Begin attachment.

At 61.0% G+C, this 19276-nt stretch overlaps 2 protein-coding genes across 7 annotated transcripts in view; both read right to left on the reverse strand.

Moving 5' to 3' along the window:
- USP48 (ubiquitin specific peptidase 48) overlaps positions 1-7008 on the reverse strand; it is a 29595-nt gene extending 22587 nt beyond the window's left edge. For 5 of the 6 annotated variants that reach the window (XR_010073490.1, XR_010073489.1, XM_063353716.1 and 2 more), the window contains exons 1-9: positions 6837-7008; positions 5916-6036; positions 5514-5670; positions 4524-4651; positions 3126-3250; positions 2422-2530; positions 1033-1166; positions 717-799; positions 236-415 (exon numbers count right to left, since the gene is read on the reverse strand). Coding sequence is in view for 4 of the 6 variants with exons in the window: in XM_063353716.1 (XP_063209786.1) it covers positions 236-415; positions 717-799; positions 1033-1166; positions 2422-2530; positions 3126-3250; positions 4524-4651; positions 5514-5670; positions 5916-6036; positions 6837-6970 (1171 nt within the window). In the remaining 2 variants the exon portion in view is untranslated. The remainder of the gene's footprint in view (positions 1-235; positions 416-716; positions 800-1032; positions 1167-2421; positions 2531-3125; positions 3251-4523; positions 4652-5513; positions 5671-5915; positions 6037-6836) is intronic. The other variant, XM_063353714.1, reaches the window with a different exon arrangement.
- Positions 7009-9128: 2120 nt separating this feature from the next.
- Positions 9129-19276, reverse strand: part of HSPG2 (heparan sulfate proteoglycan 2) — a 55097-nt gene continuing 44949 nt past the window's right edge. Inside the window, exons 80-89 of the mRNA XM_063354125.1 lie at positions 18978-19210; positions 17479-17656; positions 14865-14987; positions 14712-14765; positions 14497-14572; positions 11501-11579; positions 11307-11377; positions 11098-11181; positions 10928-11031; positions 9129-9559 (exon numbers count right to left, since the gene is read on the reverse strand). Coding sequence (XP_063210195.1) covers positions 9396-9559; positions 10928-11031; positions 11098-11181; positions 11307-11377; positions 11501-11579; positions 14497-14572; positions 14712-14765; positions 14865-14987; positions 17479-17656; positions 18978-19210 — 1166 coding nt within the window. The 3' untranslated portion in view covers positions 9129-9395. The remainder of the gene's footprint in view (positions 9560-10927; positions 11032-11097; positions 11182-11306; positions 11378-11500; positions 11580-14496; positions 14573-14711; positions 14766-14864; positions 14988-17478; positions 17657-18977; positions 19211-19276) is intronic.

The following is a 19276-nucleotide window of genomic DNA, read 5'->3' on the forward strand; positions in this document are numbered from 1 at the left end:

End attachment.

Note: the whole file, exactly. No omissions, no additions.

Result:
At 61.0% G+C, this 19276-nt stretch overlaps 2 protein-coding genes across 7 annotated transcripts in view; both read right to left on the reverse strand.

Moving 5' to 3' along the window:
- USP48 (ubiquitin specific peptidase 48) overlaps positions 1-7008 on the reverse strand; it is a 29595-nt gene extending 22587 nt beyond the window's left edge. For 5 of the 6 annotated variants that reach the window (XR_010073490.1, XR_010073489.1, XM_063353716.1 and 2 more), the window contains exons 1-9: positions 6837-7008; positions 5916-6036; positions 5514-5670; positions 4524-4651; positions 3126-3250; positions 2422-2530; positions 1033-1166; positions 717-799; positions 236-415 (exon numbers count right to left, since the gene is read on the reverse strand). Coding sequence is in view for 4 of the 6 variants with exons in the window: in XM_063353716.1 (XP_063209786.1) it covers positions 236-415; positions 717-799; positions 1033-1166; positions 2422-2530; positions 3126-3250; positions 4524-4651; positions 5514-5670; positions 5916-6036; positions 6837-6970 (1171 nt within the window). In the remaining 2 variants the exon portion in view is untranslated. The remainder of the gene's footprint in view (positions 1-235; positions 416-716; positions 800-1032; positions 1167-2421; positions 2531-3125; positions 3251-4523; positions 4652-5513; positions 5671-5915; positions 6037-6836) is intronic. The other variant, XM_063353714.1, reaches the window with a different exon arrangement.
- Positions 7009-9128: 2120 nt separating this feature from the next.
- Positions 9129-19276, reverse strand: part of HSPG2 (heparan sulfate proteoglycan 2) — a 55097-nt gene continuing 44949 nt past the window's right edge. Inside the window, exons 80-89 of the mRNA XM_063354125.1 lie at positions 18978-19210; positions 17479-17656; positions 14865-14987; positions 14712-14765; positions 14497-14572; positions 11501-11579; positions 11307-11377; positions 11098-11181; positions 10928-11031; positions 9129-9559 (exon numbers count right to left, since the gene is read on the reverse strand). Coding sequence (XP_063210195.1) covers positions 9396-9559; positions 10928-11031; positions 11098-11181; positions 11307-11377; positions 11501-11579; positions 14497-14572; positions 14712-14765; positions 14865-14987; positions 17479-17656; positions 18978-19210 — 1166 coding nt within the window. The 3' untranslated portion in view covers positions 9129-9395. The remainder of the gene's footprint in view (positions 9560-10927; positions 11032-11097; positions 11182-11306; positions 11378-11500; positions 11580-14496; positions 14573-14711; positions 14766-14864; positions 14988-17478; positions 17657-18977; positions 19211-19276) is intronic.

The following is a 19276-nucleotide window of genomic DNA, read 5'->3' on the forward strand; positions in this document are numbered from 1 at the left end: